Automated mort collector for offshore fish farms

17 Jan 2017
The ROMoC is backed by a self-positioning control algorithm to ensure the entire pen is covered within the given time limit

The ROMoC is backed by a self-positioning control algorithm to ensure the entire pen is covered within the given time limit

Dutch subsea technology company Seatools has completed a feasibility and conceptual design study on a Remotely Operated Mort Collector (ROMoC) for offshore fish farms.

The study resulted in a highly automated mort collection system capable of effectively collecting dead fish in large-scale offshore fish farms as currently developed by Seatools’ client, De Maas SMC.

Jan Frumau, managing director at Seatools, said: “The aquaculture industry’s inclination toward increasingly remote and hostile offshore environments begs the development of new technologies characterised by reliability, durability, and solid failure-handling strategies.”

“Thanks to our extensive subsea technology toolbox, multidisciplinary engineering capabilities, and advanced control engineering capabilities, we are able to deliver smart and cost-efficient aquaculture solutions, such as the fish farm cleaning solution for De Maas SMC.”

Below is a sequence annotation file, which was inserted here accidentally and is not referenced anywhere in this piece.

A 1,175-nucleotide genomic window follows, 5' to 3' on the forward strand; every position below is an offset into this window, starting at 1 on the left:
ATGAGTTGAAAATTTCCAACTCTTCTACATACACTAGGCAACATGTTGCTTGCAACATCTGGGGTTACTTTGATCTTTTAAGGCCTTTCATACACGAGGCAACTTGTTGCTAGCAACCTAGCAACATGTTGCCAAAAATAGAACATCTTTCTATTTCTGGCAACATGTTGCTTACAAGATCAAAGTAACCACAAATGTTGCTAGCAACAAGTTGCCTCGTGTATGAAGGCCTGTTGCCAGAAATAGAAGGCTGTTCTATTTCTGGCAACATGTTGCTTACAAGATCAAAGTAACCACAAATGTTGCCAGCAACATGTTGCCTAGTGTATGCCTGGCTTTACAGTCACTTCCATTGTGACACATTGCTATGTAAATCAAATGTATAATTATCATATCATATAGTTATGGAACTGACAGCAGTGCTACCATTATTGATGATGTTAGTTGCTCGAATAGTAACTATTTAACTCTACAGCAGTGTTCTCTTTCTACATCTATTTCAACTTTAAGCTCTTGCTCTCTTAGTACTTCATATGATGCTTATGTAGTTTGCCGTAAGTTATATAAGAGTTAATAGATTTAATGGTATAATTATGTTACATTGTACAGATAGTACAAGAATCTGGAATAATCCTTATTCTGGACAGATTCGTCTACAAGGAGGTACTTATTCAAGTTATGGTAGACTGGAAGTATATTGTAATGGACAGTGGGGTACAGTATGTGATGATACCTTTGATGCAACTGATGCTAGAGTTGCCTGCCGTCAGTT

A key requirement – a 100% coverage of the fish pen surface within a 24-hour time span – was of critical importance during the design process.

The design is backed by a self-positioning control algorithm to ensure the entire pen is covered within the given time limit.

In addition to the pen coverage design criterion, several other key criteria had to be met.

Niels Haakman, project manager, said: “Next to a 100% coverage of the fish pen surface, the concept had to have a minimal impact on the operations and design of the offshore fish farm. This meant the system had to come with a minimum footprint, weight, and required installed power.2

“Furthermore, the design’s burden on the farm’s primary operations and setup are kept at a minimum. Which is expressed by – among others – the fact that the collector can run without requiring any operator attention for up to 12 hours on end.”